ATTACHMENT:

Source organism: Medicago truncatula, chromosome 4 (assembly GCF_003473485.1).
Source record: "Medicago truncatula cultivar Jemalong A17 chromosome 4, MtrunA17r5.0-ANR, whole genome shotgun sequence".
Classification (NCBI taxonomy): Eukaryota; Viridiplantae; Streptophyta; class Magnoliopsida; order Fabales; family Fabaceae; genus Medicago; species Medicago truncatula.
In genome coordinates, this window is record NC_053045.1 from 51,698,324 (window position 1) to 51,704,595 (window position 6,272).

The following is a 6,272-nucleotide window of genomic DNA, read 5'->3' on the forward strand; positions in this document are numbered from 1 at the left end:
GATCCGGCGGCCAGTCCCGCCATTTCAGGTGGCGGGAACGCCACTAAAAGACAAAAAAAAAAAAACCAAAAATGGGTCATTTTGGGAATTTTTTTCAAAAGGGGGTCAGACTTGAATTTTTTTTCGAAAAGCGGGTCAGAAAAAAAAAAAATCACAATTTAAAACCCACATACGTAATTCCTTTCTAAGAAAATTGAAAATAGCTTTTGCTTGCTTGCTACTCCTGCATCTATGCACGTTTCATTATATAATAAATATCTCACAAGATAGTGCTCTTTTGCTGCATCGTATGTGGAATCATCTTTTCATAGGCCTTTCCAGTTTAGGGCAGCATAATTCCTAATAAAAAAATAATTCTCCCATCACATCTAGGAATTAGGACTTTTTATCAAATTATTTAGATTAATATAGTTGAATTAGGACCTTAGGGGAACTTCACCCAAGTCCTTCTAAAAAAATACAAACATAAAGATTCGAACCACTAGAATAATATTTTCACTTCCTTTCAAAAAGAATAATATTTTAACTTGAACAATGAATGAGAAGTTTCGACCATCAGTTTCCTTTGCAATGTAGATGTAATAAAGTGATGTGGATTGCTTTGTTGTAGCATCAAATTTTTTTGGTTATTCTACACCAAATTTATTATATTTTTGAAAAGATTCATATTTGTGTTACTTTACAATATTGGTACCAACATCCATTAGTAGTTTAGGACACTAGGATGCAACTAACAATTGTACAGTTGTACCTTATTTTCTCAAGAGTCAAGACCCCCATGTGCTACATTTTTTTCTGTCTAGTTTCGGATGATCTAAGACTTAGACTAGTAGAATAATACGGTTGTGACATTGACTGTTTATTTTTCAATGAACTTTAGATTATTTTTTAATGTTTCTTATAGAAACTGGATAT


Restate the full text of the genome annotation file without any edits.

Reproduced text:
Source organism: Medicago truncatula, chromosome 4 (assembly GCF_003473485.1).
Source record: "Medicago truncatula cultivar Jemalong A17 chromosome 4, MtrunA17r5.0-ANR, whole genome shotgun sequence".
Classification (NCBI taxonomy): Eukaryota; Viridiplantae; Streptophyta; class Magnoliopsida; order Fabales; family Fabaceae; genus Medicago; species Medicago truncatula.
In genome coordinates, this window is record NC_053045.1 from 51,698,324 (window position 1) to 51,704,595 (window position 6,272).

The following is a 6,272-nucleotide window of genomic DNA, read 5'->3' on the forward strand; positions in this document are numbered from 1 at the left end:
GATCCGGCGGCCAGTCCCGCCATTTCAGGTGGCGGGAACGCCACTAAAAGACAAAAAAAAAAAAACCAAAAATGGGTCATTTTGGGAATTTTTTTCAAAAGGGGGTCAGACTTGAATTTTTTTTCGAAAAGCGGGTCAGAAAAAAAAAAAATCACAATTTAAAACCCACATACGTAATTCCTTTCTAAGAAAATTGAAAATAGCTTTTGCTTGCTTGCTACTCCTGCATCTATGCACGTTTCATTATATAATAAATATCTCACAAGATAGTGCTCTTTTGCTGCATCGTATGTGGAATCATCTTTTCATAGGCCTTTCCAGTTTAGGGCAGCATAATTCCTAATAAAAAAATAATTCTCCCATCACATCTAGGAATTAGGACTTTTTATCAAATTATTTAGATTAATATAGTTGAATTAGGACCTTAGGGGAACTTCACCCAAGTCCTTCTAAAAAAATACAAACATAAAGATTCGAACCACTAGAATAATATTTTCACTTCCTTTCAAAAAGAATAATATTTTAACTTGAACAATGAATGAGAAGTTTCGACCATCAGTTTCCTTTGCAATGTAGATGTAATAAAGTGATGTGGATTGCTTTGTTGTAGCATCAAATTTTTTTGGTTATTCTACACCAAATTTATTATATTTTTGAAAAGATTCATATTTGTGTTACTTTACAATATTGGTACCAACATCCATTAGTAGTTTAGGACACTAGGATGCAACTAACAATTGTACAGTTGTACCTTATTTTCTCAAGAGTCAAGACCCCCATGTGCTACATTTTTTTCTGTCTAGTTTCGGATGATCTAAGACTTAGACTAGTAGAATAATACGGTTGTGACATTGACTGTTTATTTTTCAATGAACTTTAGATTATTTTTTAATGTTTCTTATAGAAACTGGATAT